shipbreakerShip Breaker by Paulo Bacigalupi: Bacigalupi is an amazing speculative fiction writer. I am looking forward to diving into this book about a teenaged scavenger in a futuristic world who has to decide whether or not to rescue a girl he finds in a ship’s wreckage. Find this and other titles on our Adventure and Survival bookmark.


girl geniusGirl Genius: Agatha Heterodyne and the Beetleburg Clank by Phil and Kaja Foglio: This graphic novel, about a girl genius descended from mad scientists, sounds like a fun summer read. Find it on our Bio/Gear/Steampunk bookmark, and at  741.593/Foglio/Girl in the main 2nd floor collection.


huntressHuntress by Malinda Lo: It’s hard for me to pick just one book from the Girl Warriors bookmark. I’ve been eager to read this one since it came out. Summer is a great time for catching up on reading, and this story about two seventeen year olds on a dangerous journey to the city of the Fairy Queen is way up on my list.


terrierTerrier by Tamora Pierce: I’m a fan of Pierce, and I have been since fifth grade. I loved this first book in the Provost’s Dog series – Beka is a tough and smart hero, and she uses her police training to help the people in the lower city where she grew up. Despite its place on our Nomance bookmark (books that feature little or no romantic elements), there are so many rich human and animal relationships in this book that it’s utterly satisfying. It would be a great summer re-read.


pegasusPegasus by Robin McKinley: I’ve recently begun reading McKinley’s books, and am looking forward to this one, from the Here Be Dragons bookmark, about a world where human-pegasi bonds are the norm, but an intense one may threaten the world.

Honorable mention from theunlundun Here Be Dragons bookmark is Un Lun Dun by China Mieville – Deeba goes on a beautiful and frightening journey through an alternate London-verse and finds herself becoming a hero.


You’ll also see LOL: Humorous Books, Mystery/Thriller, and Contemporary bookmarks. We have an upright shelf which currently features some of the amazing books that have come out over the last year – both the Iowa Teen Award and Iowa High School Book Award have their own bookmarks so you can catch up on the good new stuff. And don’t forget to stop in the Teen Center – right by the magazines we have a display that changes monthly based on feedback from our Teen Advisory Group.


You may be stumped about what to read next, but we’ve got some places you can look!

Way Cool Chemistry Dates Announced

by Meredith Hines-Dochterman on June 3rd, 2015

Way Cool Chemistry, a program designed to make chemistry accessible and fun for fifth- through eighth-grade students, returns to the Iowa City Public Library this summer.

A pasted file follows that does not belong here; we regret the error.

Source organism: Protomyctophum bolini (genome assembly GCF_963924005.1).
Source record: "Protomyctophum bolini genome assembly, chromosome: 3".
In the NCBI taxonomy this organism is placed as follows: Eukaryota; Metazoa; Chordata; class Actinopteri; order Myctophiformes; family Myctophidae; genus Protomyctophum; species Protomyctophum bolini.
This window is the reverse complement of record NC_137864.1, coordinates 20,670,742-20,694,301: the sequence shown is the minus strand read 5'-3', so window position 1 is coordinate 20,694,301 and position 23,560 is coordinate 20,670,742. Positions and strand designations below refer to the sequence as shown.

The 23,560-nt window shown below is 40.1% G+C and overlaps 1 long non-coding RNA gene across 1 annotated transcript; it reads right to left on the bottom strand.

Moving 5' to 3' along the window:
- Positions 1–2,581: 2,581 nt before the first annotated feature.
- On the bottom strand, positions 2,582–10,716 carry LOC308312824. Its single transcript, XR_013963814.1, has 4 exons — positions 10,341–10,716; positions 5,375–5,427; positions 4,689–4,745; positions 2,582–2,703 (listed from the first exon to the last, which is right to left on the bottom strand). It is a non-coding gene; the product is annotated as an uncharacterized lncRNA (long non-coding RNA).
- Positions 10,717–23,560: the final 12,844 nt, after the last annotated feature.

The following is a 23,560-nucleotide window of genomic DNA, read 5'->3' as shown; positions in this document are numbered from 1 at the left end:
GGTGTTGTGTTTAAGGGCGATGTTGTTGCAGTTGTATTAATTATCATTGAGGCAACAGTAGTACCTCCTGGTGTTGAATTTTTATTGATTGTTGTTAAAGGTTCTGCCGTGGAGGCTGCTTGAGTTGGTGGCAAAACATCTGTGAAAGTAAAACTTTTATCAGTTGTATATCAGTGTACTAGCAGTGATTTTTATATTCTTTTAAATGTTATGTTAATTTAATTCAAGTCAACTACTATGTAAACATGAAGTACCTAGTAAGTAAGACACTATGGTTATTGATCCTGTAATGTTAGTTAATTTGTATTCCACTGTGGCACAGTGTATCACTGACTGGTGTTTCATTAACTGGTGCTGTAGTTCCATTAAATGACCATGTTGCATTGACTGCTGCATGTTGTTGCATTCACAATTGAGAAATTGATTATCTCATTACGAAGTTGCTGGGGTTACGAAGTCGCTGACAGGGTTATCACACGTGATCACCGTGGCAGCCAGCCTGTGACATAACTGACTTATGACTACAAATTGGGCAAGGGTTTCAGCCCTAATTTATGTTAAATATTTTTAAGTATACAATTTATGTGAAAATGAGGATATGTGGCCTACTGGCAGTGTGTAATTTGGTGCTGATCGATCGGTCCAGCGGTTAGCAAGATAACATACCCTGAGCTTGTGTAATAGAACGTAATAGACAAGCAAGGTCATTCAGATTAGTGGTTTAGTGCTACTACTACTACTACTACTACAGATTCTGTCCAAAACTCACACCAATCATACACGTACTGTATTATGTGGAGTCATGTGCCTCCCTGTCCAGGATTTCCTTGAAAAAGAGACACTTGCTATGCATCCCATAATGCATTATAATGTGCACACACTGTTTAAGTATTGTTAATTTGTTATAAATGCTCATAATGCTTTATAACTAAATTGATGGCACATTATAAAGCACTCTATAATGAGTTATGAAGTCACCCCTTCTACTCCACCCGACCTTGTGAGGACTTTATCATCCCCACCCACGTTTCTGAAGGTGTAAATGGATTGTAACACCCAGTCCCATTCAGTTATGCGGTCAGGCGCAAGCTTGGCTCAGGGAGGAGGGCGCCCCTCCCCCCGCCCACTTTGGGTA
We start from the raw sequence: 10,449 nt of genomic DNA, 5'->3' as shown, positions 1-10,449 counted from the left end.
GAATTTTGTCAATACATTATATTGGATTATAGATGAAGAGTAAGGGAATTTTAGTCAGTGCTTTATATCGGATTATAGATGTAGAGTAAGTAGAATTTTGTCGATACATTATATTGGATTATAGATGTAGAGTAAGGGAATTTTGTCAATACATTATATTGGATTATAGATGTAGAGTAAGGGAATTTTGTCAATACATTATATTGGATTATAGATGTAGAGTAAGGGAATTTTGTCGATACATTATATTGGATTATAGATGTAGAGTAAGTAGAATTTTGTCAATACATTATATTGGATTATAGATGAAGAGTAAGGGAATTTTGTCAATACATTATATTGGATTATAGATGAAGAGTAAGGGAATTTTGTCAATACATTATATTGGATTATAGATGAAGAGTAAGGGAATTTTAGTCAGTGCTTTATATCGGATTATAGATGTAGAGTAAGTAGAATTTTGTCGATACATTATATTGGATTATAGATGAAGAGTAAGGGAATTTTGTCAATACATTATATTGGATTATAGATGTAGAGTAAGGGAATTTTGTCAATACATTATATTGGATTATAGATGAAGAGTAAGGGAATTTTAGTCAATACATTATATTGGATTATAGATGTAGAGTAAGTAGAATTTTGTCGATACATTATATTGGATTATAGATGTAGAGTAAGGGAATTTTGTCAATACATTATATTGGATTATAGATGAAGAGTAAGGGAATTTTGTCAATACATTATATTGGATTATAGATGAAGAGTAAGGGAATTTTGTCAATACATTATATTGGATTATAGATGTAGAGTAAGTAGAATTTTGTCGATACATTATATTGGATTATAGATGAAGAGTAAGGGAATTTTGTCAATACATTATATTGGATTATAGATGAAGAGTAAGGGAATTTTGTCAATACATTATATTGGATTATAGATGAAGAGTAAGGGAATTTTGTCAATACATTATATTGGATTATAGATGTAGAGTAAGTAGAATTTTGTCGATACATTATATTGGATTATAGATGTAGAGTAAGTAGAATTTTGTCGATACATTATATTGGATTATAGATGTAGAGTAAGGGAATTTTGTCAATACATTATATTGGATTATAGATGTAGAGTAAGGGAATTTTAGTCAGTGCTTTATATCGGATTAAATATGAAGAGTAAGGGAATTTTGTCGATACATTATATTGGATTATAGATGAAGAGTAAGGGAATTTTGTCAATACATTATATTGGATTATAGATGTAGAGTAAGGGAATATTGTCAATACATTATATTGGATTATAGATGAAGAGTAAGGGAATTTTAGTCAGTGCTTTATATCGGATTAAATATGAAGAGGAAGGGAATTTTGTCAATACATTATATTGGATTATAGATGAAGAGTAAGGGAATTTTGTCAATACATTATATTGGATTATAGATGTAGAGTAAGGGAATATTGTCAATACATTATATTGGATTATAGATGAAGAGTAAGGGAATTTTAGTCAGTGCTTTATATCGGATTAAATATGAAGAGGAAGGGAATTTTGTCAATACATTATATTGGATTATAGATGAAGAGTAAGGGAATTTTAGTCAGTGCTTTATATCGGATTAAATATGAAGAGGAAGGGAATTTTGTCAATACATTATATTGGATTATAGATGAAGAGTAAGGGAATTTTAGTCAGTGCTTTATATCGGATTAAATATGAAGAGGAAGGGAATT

Students interested in chemistry will have the opportunity to participate in hands-on demonstrations and experiments from 2 to 3 p.m. Saturday, June 20, and Saturday, Aug. 1.

Both programs will be held in Meeting Room A. Pre-registration is not required.

For more information, contact the Library at (319) 356-5200.

ICPL Hosts Animation Workshop for Students

by Meredith Hines-Dochterman on May 28th, 2015

Professional animator Ben Rosales will lead an Animation Workshop for students in fifth- through 12th-grades Saturday, June 6, at the Iowa City Public Library.

Ben Rosales

Ben Rosales

Rosales is a professional animator whose resume includes Open Season 3. He also is an animation instructor.

During his workshop about computer animation, students will learn about the programs they can use to create great animated works. Any student interested in animation should attend to learn about principles and techniques from an industry pro.

This program will be held from noon to 2 p.m. Saturday, June 6, in the Computer Lab on the Library’s second floor.

For more information, contact the Library at (319) 356-5200.

Through the Woods

by Casey Maynard on April 27th, 2015

Since I was small I have loved fairytales. It began with the original Grimm’s tales my mother read. I remember the illustrations more clearly than anything: the image of Rapunzel’s prince stumThrough the Woods Coverbling and blinded after being thrown from the tower is one I can conjure readily. Since that time, I have read as many fairytales and retellings as I could get my hands on. It is only as an adult that I recognize the why of this love for, even obsession with fairytales that began as a child.  These traditional stories encompass something innately human that has the capacity to be retold in multifarious ways, thus remaining fresh, somehow unencumbered by its own redundancy.

Recently this passion for all things fabled has led me to the work of Emily Carroll.  With many of her graphic short stories debuting online, it was not until July of last year that Carroll’s first book came into print. Through the Woods is a collection of five short stories all of which find their center in the forest. Definitely not your childhood bedtime stories, each is reminiscent of the archetype while simultaneously obliterating the gap between traditional fairytale and horror.through the woods

Where Grimm’s fairy tales hinted at the horror that awaited villains–red-hot iron shoes come to mind–Carroll’s tales thrust the reader into truly terrifying confrontations with evil.  Evil that not only surrounds each of us but has the capacity to be found within us as well.  It is in this way that Emily Carroll’s Through the Woods, leaves the reader unsettled, searching for a happy ending when we know that the journey will begin all over again tomorrow.Into the Woods

Accompanied by beautiful full color illustrations that bleed into text, Carroll’s graphic novel debut is stunning.  She leaves the reader the space to interpret what is left in the darkness of each page, unsaid and just out of reach.

For more of her stories and for a sneak peek of Through the Woods be sure to check out “His Face All Red” and the rest of her website,

Emily Carroll’s Website

through the woods